The Punxsutawney groundhog comes out of its burrow on February 2nd every year. If it sees its shadow we have six more weeks of winter. If it doesn’t see it’s shadow, spring will arrive early. After its forecast, the groundhog returns to its burrow and life goes on. Many HTM staff are treating cybersecurity the same way. I have heard some say that we never had to do this before, or I have two years to retirement why do I need to learn this? This, unfortunately, is HTM’s future. It’s not going away.
Biomedical cybersecurity is a bit different from the IS side of the house. Many of our devices are six years old or older from an operating system standpoint. The older systems are more vulnerable to being hacked. A $3 million linear accelerator isn’t something you just up and replace because it uses Microsoft XP. You need to come up with a way to protect it until management can replace it. In this series, I hope to give you some ideas and solutions. Every network is different, so some things may work for you and some may not.
A new operating system seems to come out every three years. With the product development cycle and the FDA approval process being what it is, by the time a device hits the market a new operating system has already hit the market. The medical equipment manufacturer is always behind the curve. Cybersecurity is going to be an ongoing endeavor. We need to come up with a tactical plan as well as a strategic plan. A tactical plan includes tasks that can be accomplished in the next 12 to 18 months. Some of this can also be preparing for a strategic plan. Strategic planning is where we want things to be in 3 to 5 years and it may require incorporating some changes that will strengthen your program.
To prepare for developing a plan, talking to your IT/IS department is very important. You need to find out what they can and can’t do currently. What tools do they currently have for vulnerability testing? Can they create Access Control Lists (ACLs)? This is similar to parental controls on a TV. It restricts what the device can talk to and who can talk to it. Tactically, for a short term, applying ACLs on the edge routers to the site can prevent access to the Internet or restrict access from the Internet to query your network. These are routers where your traffic comes into and goes out of your building. This is often referred to as north/south protection. Very often staff are using imaging workstations and because they can access the Internet they will check their email. This allows access into your site. By restricting Google, Yahoo, Hotmail, and only allowing the device to access the manufacturer’s or vendor’s site you cut back on vulnerability. Many hospitals require staff to sign an acknowledgement that they won’t use hospital computers in this manner not realizing this includes medical devices. You may want to look at your policies and update them.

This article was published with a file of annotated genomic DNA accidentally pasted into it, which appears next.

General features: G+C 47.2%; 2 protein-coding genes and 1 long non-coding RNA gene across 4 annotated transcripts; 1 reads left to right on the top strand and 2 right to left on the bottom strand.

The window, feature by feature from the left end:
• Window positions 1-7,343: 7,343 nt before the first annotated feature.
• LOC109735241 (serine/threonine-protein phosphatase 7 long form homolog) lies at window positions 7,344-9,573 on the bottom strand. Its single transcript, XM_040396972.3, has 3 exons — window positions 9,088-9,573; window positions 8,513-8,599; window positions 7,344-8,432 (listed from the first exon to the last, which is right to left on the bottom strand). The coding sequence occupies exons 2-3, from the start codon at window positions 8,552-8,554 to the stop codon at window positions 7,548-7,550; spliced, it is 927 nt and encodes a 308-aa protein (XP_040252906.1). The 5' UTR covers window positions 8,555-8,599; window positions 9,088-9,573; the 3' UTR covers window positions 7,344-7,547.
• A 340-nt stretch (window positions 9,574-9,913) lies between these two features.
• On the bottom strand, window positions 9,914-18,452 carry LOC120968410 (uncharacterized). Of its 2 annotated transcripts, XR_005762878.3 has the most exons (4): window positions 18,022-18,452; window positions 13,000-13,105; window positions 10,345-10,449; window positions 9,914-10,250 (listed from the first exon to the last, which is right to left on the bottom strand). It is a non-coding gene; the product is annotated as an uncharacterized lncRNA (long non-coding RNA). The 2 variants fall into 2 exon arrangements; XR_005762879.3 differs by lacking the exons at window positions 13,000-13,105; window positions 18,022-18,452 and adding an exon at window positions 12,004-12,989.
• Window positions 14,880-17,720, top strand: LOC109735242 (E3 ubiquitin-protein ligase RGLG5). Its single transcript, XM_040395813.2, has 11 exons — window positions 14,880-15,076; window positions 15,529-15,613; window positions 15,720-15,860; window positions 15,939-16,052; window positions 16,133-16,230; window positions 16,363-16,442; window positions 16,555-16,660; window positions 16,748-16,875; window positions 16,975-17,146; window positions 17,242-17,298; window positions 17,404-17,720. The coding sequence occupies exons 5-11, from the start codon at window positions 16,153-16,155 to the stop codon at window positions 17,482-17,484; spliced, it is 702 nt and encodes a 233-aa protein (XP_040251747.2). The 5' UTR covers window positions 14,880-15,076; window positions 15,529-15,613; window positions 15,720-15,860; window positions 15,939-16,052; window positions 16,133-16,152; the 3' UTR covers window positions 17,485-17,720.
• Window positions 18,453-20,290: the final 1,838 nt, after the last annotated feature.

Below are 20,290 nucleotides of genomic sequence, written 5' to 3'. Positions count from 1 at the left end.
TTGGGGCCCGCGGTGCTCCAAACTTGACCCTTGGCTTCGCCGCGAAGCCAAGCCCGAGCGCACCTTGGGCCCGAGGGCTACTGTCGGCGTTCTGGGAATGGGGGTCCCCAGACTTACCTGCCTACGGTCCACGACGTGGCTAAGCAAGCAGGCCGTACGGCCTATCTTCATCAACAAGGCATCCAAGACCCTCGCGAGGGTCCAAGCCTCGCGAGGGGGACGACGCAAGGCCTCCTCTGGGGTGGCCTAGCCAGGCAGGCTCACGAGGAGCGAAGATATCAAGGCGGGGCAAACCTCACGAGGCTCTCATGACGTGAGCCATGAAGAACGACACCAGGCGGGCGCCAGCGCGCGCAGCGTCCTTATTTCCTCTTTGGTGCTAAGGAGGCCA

This discussion with IT is important for your tactical plan as well for discussing changes they are planning and what standards will be changing. Examples of this could be that they are moving to a different network in the future? They may want to require a higher level of root certificate authentication to connect to the network. Are they planning on going from a SHA1 to SHA2 root certificate for authentication on the network? SHA-1 or SHA-2 (Secure Hash Algorithm 2) is a set of cryptographic hash functions designed by the National Security Agency (NSA). Cryptographic hash functions are mathematical operations run on digital data; by comparing the computed “hash” (the output from execution of the algorithm) to a known and expected hash value, a person can determine the data’s integrity. SHA-1 uses 128 characters and SHA-2 uses 256 characters.
Finding out what is coming down the road is very important so that you can start preparing – even if it is identifying what isn’t SHA-2. The questions you need to be asking are what requirements will be changing? What is new? How will these changes affect how medical equipment gets on the network? Will it be able to continue in the future? Network cards that work fine now may not be able to connect to the network in the future should a higher root certificate be incorporated into the connecting process.
Tactical decisions can help set up a program from a strategic standpoint. Gathering additional information and creating fields in your inventory will help identify vulnerabilities in the future. I will go into that later, but having an accurate inventory is critical. Without an accurate inventory, you don’t know what you have or where it’s located when a vulnerability comes along.
Joseph E. Fishel, CBET, MBA, is a Healthcare Technology Systems Manager for Sutter Health eQuip Services.
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